# How To Create Reference files in ASDF format¶

All WCS reference files are in ASDF format. ASDF is a human-readable, hierarchical metadata structure, made up of basic dynamic data types such as strings, numbers, lists and mappings. Data is saved as binary arrays. It is primarily intended as an interchange format for delivering products from instruments to scientists or between scientists. It’s based on YAML and JSON schema and as such provides automatic structure and metadata validation.

While it is possible to write or edit an ASDF file in a text editor, or to use the ASDF interface, the best way to create reference files is using the datamodels in the jwst pipeline jwst.datamodels and astropy.modeling .

There are two steps in this process:

• create a transform using the simple models and the rules to combine them

• save the transform to an ASDF file (this automatically validates it)

The rest of this document provides a brief description and examples of models in astropy.modeling which are most relevant to WCS and examples of creating WCS reference files.

## Create a transform¶

astropy.modeling is a framework for representing, evaluating and fitting models. All available models can be imported from the models module.

>>> from astropy.modeling import models as astmodels


If necessary all fitters can be imported through the fitting module.

>>> from astropy.modeling import fitting


Many analytical models are already implemented and it is easy to implement new ones. Models are initialized with their parameter values. They are evaluated by passing the inputs directly, similar to the way functions are called. For example,

>>> poly_x = astmodels.Polynomial2D(degree=2, c0_0=.2, c1_0=.11, c2_0=2.3, c0_1=.43, c0_2=.1, c1_1=.5)
>>> poly_x(1, 1)   # doctest: +FLOAT_CMP
3.639999


Models have their analytical inverse defined if it exists and accessible through the inverse property. An inverse model can also be (re)defined by assigning to the inverse property.

>>> rotation = astmodels.Rotation2D(angle=23.4)
>>> rotation.inverse
<Rotation2D(angle=-23.4)>
>>> poly_x.inverse = astmodels.Polynomial2D(degree=3, **coeffs) # doctest: +SKIP


astropy.modeling also provides the means to combine models in various ways.

Model concatenation uses the & operator. Models are evaluated on independent inputs and results are concatenated. The total number of inputs must be equal to the sum of the number of inputs of all models.

>>> shift_x = astmodels.Shift(-34.2)
>>> shift_y = astmodels.Shift(-120)
>>> model = shift_x & shift_y
>>> model(1, 1)
(-33.2, -119.0)


Model composition uses the | operator. The output of one model is passed as input to the next one, so the number of outputs of one model must be equal to the number of inputs to the next one.

>>> model = poly_x | shift_x | astmodels.Scale(-2.3)
>>> model = shift_x & shift_y | poly_x


Two models, Mapping and Identity, are useful for axes manipulation - dropping or creating axes, or switching the order of the inputs.

Mapping takes a tuple of integers and an optional number of inputs. The tuple represents indices into the inputs. For example, to represent a 2D Polynomial distortion in x and y, preceded by a shift in both axes:

>>> poly_y = astmodels.Polynomial2D(degree=2, c0_0=.2, c1_0=1.1, c2_0=.023, c0_1=3, c0_2=.01, c1_1=2.2)
>>> model = shift_x & shift_y | astmodels.Mapping((0, 1, 0, 1)) | poly_x & poly_y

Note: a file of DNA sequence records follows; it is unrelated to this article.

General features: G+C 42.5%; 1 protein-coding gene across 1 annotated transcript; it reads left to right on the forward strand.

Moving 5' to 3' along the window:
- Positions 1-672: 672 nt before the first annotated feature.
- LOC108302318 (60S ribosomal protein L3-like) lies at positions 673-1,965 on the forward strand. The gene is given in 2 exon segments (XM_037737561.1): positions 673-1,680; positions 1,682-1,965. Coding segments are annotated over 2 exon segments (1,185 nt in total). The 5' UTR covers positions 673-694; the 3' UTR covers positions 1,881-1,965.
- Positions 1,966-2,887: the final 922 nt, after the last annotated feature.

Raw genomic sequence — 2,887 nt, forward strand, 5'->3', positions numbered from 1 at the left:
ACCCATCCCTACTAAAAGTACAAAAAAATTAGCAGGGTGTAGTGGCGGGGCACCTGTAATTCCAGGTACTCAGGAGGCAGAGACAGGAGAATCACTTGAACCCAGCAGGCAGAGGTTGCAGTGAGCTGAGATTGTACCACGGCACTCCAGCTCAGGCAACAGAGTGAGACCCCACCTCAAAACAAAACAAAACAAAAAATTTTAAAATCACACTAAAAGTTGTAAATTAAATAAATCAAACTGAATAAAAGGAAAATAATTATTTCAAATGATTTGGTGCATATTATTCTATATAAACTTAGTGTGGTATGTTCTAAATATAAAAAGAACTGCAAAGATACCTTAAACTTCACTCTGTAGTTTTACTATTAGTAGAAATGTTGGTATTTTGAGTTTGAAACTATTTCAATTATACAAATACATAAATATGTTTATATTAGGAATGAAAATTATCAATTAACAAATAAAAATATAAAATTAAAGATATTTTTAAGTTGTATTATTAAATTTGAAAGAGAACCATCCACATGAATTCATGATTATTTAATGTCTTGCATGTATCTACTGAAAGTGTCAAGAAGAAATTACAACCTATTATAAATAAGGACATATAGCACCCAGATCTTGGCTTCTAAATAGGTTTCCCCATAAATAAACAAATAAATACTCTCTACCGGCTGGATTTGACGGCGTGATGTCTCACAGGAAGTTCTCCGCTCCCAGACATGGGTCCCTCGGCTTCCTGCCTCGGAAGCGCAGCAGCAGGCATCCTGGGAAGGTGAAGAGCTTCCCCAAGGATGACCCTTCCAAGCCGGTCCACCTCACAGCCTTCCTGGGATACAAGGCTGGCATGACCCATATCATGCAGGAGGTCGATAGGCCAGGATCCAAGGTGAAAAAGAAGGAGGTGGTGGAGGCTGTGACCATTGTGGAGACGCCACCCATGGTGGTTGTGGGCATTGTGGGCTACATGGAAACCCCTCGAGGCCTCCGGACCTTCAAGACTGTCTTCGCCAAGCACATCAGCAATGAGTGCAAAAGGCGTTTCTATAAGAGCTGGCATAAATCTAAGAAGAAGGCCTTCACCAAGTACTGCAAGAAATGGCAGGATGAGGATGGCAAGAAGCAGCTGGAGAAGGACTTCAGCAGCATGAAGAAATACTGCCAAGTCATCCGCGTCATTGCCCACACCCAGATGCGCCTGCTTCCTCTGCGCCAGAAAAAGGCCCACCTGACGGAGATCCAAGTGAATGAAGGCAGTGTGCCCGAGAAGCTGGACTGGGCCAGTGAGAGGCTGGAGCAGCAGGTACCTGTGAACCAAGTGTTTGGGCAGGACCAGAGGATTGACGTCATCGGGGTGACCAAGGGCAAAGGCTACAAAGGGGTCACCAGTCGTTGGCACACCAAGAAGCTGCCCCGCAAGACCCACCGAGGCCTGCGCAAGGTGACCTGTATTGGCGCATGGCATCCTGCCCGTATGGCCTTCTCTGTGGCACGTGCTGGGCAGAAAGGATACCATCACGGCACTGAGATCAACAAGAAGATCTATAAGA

>>> model(1, 1) # doctest: +FLOAT_CMP
(5872.03, 8465.401)


Identity takes an integer which represents the number of inputs to be passed unchanged. This can be useful when one of the inputs does not need more processing. As an example, two spatial (V2V3) and one spectral (wavelength) inputs are passed to a composite model which transforms the spatial coordinates to celestial coordinates and needs to pass the wavelength unchanged.

>>> tan = astmodels.Pix2Sky_TAN()
>>> model = tan & astmodels.Identity(1)
>>> model(0.2, 0.3, 10**-6)
(146.30993247402023, 89.63944963170002, 1e-06)


Arithmetic Operators can be used to combine models. In this case each model is evaluated with all inputs and the operator is applied to the results, e.g. model = m1 + m2 * m3 – m4/m5**m6

>>> model = shift_x + shift_y
>>> model(1, 1)
-152.2


## Create the reference file¶

The DictortionModel in jwst.datamodels is used as an example of how to create a reference file. Similarly data models should be used to create other types of reference files as this process provides validaiton of the file structure.

>>> from jwst.datamodels import DistortionModel
>>> dist = DistortionModel(model=model, strict_validation=True)
>>> dist.meta.description = "New distortion model"
>>> dist.meta.author = "INS team"
>>> dist.meta.useafter = "2012/01/21"
>>> dist.meta.instrument.name = "MIRI"
>>> dist .meta.instrument.detector = "MIRIMAGE"
>>> dist.meta.pedigree = "GROUND"
>>> dist.meta.reftype = "distortion"
>>> dist.meta.input_units = "pixel"
>>> dist.meta.output_units = "arcsec"
>>> dist.validate()
>>> dist.save("new_distortion.asdf")
'new_distortion.asdf'


## Save a transform to an ASDF file¶

asdf is used to read and write reference files in ASDF format. Once the model is create using the rules in the above section, it needs to be assigned to the ASDF tree.

>>> import asdf
>>> from asdf import AsdfFile
>>> f = AsdfFile()
>>> f.tree['model'] = model
>>> f.write_to('reffile.asdf')


The write_to command validates the file and writes it to disk. It will catch any errors due to inconsistent inputs/outputs or invalid parameters.

To test the file, it can be read in again using the asdf.open() function:

>>> ff = asdf.open('reffile.asdf')
>>> model = ff.tree['model']
>>> model(1, 1)
-152.2